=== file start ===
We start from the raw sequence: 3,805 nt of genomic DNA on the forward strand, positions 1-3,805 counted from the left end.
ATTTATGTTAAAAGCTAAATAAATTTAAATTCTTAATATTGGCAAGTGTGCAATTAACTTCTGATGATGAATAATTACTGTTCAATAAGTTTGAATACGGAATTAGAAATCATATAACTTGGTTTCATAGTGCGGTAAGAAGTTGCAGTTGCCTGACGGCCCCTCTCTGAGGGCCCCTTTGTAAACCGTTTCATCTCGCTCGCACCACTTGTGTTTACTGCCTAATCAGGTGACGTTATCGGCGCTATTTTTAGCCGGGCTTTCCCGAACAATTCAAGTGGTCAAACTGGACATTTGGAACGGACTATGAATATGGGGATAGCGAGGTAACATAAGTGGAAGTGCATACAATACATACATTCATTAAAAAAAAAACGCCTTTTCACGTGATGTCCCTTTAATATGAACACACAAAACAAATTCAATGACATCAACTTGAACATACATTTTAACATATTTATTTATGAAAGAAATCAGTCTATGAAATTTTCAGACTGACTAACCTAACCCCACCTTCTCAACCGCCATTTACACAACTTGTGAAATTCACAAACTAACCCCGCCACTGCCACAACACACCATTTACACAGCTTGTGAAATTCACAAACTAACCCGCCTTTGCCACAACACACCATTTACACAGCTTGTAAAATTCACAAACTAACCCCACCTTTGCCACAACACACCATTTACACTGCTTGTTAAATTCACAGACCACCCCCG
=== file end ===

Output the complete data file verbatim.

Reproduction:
We start from the raw sequence: 3,805 nt of genomic DNA on the forward strand, positions 1-3,805 counted from the left end.
ATTTATGTTAAAAGCTAAATAAATTTAAATTCTTAATATTGGCAAGTGTGCAATTAACTTCTGATGATGAATAATTACTGTTCAATAAGTTTGAATACGGAATTAGAAATCATATAACTTGGTTTCATAGTGCGGTAAGAAGTTGCAGTTGCCTGACGGCCCCTCTCTGAGGGCCCCTTTGTAAACCGTTTCATCTCGCTCGCACCACTTGTGTTTACTGCCTAATCAGGTGACGTTATCGGCGCTATTTTTAGCCGGGCTTTCCCGAACAATTCAAGTGGTCAAACTGGACATTTGGAACGGACTATGAATATGGGGATAGCGAGGTAACATAAGTGGAAGTGCATACAATACATACATTCATTAAAAAAAAAACGCCTTTTCACGTGATGTCCCTTTAATATGAACACACAAAACAAATTCAATGACATCAACTTGAACATACATTTTAACATATTTATTTATGAAAGAAATCAGTCTATGAAATTTTCAGACTGACTAACCTAACCCCACCTTCTCAACCGCCATTTACACAACTTGTGAAATTCACAAACTAACCCCGCCACTGCCACAACACACCATTTACACAGCTTGTGAAATTCACAAACTAACCCGCCTTTGCCACAACACACCATTTACACAGCTTGTAAAATTCACAAACTAACCCCACCTTTGCCACAACACACCATTTACACTGCTTGTTAAATTCACAGACCACCCCCG